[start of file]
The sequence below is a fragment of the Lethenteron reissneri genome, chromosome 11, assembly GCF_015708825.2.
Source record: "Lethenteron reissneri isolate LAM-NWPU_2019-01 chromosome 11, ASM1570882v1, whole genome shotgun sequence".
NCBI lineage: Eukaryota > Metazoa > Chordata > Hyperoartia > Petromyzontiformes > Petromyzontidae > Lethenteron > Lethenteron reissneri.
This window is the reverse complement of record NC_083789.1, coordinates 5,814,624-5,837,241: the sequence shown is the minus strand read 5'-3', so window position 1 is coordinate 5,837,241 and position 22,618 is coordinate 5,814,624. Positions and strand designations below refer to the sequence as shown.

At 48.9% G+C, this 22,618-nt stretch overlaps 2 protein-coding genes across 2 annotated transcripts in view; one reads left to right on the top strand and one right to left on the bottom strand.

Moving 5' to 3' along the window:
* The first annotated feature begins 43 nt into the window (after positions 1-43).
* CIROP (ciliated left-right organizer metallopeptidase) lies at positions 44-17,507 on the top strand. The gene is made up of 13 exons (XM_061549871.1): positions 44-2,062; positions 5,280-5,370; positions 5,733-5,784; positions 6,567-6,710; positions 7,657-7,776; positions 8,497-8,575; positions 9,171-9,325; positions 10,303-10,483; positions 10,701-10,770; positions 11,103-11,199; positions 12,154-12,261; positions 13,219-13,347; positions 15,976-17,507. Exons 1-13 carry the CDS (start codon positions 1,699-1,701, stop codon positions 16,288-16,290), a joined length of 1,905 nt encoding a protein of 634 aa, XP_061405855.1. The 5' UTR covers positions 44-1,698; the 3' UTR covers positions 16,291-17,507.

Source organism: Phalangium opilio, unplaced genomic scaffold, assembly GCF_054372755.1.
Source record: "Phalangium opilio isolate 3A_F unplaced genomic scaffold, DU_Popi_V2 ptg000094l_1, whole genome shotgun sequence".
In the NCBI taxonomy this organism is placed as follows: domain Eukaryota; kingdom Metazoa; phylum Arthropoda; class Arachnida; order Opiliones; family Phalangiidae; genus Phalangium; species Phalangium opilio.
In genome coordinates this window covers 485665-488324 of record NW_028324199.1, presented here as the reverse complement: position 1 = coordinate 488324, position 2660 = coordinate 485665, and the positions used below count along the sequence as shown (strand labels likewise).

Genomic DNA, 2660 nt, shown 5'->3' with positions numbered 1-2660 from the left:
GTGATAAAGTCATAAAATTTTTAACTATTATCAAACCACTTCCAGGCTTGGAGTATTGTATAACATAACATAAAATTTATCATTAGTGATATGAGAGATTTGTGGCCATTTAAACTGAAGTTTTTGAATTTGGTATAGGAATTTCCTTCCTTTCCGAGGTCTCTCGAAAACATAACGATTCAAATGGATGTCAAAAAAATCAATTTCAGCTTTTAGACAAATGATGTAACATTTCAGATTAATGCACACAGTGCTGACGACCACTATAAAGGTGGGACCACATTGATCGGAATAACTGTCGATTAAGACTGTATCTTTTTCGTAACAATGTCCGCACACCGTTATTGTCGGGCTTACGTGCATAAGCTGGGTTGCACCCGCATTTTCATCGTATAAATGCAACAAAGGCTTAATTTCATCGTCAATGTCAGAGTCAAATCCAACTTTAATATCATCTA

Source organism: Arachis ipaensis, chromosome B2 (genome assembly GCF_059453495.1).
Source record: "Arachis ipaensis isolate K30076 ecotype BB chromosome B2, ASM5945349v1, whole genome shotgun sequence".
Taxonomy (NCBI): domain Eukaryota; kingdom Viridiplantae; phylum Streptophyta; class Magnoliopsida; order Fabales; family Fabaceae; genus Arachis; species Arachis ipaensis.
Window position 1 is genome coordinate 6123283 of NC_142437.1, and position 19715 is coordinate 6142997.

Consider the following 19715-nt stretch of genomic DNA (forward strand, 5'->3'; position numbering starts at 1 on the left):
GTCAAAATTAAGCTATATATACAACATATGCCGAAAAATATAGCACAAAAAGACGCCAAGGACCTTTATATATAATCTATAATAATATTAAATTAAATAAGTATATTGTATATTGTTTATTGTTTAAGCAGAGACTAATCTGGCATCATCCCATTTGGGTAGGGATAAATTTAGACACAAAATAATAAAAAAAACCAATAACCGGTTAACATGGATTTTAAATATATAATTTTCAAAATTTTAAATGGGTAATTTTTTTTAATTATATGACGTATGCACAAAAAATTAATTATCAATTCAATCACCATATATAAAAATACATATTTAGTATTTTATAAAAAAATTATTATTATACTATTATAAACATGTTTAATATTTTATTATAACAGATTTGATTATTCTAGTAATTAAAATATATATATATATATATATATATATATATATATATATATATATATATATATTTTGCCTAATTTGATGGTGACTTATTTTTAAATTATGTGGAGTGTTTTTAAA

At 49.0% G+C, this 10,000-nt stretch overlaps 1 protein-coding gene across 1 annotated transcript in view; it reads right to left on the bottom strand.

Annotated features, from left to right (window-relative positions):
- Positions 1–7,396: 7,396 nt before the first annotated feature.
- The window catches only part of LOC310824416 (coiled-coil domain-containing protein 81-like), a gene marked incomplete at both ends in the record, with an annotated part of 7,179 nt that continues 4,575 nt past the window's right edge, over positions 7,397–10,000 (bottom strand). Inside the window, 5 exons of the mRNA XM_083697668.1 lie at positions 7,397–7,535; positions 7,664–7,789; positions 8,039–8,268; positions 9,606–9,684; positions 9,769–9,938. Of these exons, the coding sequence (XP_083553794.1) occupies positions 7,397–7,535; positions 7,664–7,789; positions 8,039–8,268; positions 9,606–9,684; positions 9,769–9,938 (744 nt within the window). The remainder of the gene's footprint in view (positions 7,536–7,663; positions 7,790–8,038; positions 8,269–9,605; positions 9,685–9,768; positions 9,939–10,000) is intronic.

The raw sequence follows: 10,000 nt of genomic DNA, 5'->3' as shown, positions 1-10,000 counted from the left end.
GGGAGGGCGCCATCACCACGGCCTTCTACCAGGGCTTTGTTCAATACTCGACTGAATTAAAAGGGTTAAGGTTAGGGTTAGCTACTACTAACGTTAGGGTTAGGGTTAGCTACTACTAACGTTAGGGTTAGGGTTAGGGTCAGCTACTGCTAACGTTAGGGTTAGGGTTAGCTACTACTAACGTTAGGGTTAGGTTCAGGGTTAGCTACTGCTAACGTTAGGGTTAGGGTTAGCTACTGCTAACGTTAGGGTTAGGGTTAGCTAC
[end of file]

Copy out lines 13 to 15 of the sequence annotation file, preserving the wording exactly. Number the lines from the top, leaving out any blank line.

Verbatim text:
Genomic DNA, 2660 nt, shown 5'->3' with positions numbered 1-2660 from the left:
GTGATAAAGTCATAAAATTTTTAACTATTATCAAACCACTTCCAGGCTTGGAGTATTGTATAACATAACATAAAATTTATCATTAGTGATATGAGAGATTTGTGGCCATTTAAACTGAAGTTTTTGAATTTGGTATAGGAATTTCCTTCCTTTCCGAGGTCTCTCGAAAACATAACGATTCAAATGGATGTCAAAAAAATCAATTTCAGCTTTTAGACAAATGATGTAACATTTCAGATTAATGCACACAGTGCTGACGACCACTATAAAGGTGGGACCACATTGATCGGAATAACTGTCGATTAAGACTGTATCTTTTTCGTAACAATGTCCGCACACCGTTATTGTCGGGCTTACGTGCATAAGCTGGGTTGCACCCGCATTTTCATCGTATAAATGCAACAAAGGCTTAATTTCATCGTCAATGTCAGAGTCAAATCCAACTTTAATATCATCTA

Source organism: Arachis ipaensis, chromosome B2 (genome assembly GCF_059453495.1).